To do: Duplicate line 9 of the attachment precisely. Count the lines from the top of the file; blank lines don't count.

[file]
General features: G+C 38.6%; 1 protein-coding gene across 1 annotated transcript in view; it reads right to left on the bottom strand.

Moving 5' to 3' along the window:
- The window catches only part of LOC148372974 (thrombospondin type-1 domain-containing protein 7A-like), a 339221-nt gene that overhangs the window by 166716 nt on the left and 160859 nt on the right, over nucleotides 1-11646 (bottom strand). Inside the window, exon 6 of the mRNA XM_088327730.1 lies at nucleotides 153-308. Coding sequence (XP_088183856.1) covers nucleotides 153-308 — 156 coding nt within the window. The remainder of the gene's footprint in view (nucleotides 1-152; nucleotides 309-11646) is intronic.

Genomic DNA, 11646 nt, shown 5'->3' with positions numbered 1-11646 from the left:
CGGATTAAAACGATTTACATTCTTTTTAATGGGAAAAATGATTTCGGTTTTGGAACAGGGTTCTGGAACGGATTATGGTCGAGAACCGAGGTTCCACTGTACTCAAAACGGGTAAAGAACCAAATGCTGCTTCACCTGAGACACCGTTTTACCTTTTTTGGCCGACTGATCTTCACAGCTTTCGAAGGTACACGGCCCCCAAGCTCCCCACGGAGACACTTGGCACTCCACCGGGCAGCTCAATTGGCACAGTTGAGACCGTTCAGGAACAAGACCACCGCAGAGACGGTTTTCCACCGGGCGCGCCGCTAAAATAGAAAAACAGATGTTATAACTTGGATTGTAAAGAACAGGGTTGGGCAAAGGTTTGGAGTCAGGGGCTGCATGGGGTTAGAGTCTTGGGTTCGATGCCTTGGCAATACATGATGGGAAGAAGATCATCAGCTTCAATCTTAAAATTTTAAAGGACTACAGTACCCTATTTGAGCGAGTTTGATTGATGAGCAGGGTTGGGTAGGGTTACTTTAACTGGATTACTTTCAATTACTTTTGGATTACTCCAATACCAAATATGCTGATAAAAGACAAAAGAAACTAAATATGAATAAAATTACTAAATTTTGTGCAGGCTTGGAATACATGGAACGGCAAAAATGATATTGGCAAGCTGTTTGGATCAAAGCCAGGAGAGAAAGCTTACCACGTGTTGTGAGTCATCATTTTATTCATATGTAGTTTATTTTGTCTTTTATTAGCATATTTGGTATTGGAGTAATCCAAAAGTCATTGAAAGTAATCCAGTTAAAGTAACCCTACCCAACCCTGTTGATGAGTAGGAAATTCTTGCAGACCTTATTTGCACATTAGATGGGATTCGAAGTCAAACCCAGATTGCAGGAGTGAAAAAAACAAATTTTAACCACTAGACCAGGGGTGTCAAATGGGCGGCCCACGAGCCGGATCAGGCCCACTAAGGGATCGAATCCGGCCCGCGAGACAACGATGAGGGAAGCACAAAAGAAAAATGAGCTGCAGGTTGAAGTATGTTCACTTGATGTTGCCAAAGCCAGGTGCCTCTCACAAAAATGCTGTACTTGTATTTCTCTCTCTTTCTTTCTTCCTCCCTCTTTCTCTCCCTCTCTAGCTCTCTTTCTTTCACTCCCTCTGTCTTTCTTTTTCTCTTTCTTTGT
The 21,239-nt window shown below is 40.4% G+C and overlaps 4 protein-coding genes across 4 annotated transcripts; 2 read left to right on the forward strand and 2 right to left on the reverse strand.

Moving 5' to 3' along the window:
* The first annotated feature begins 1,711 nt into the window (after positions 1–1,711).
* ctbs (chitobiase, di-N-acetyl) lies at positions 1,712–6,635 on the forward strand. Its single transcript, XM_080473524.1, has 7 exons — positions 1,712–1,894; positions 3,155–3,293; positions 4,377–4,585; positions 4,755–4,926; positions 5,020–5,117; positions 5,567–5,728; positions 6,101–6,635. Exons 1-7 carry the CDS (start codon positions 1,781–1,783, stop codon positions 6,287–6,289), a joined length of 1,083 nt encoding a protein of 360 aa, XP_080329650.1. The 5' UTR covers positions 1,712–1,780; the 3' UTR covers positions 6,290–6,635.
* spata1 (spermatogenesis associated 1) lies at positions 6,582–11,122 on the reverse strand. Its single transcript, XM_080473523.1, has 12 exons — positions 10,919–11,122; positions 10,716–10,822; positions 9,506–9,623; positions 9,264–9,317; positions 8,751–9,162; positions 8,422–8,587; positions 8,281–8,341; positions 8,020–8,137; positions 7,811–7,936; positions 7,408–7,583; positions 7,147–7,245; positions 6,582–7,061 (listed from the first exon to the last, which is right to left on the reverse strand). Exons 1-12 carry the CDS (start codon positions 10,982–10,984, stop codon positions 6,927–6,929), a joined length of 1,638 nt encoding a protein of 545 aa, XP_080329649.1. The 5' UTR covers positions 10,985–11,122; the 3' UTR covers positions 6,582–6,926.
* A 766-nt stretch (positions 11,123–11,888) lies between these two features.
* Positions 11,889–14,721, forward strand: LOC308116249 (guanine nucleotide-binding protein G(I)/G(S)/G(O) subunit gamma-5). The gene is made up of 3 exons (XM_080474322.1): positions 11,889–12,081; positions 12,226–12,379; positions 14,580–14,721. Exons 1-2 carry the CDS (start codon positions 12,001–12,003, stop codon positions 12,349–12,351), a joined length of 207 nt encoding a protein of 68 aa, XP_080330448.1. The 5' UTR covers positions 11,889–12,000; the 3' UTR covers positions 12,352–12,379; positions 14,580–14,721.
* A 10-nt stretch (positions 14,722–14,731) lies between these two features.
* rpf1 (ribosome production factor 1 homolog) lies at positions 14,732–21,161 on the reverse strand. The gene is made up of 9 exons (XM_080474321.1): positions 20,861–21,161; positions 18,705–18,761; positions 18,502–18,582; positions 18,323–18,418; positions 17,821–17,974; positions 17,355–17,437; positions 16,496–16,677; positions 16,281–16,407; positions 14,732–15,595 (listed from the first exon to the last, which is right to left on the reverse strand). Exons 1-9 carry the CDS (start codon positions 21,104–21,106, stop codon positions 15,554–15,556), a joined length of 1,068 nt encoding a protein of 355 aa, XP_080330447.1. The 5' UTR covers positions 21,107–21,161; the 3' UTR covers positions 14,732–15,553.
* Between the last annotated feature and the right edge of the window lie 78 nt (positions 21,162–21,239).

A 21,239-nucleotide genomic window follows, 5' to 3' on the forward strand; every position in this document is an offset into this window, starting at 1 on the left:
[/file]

* ctbs (chitobiase, di-N-acetyl) lies at positions 1,712–6,635 on the forward strand. Its single transcript, XM_080473524.1, has 7 exons — positions 1,712–1,894; positions 3,155–3,293; positions 4,377–4,585; positions 4,755–4,926; positions 5,020–5,117; positions 5,567–5,728; positions 6,101–6,635. Exons 1-7 carry the CDS (start codon positions 1,781–1,783, stop codon positions 6,287–6,289), a joined length of 1,083 nt encoding a protein of 360 aa, XP_080329650.1. The 5' UTR covers positions 1,712–1,780; the 3' UTR covers positions 6,290–6,635.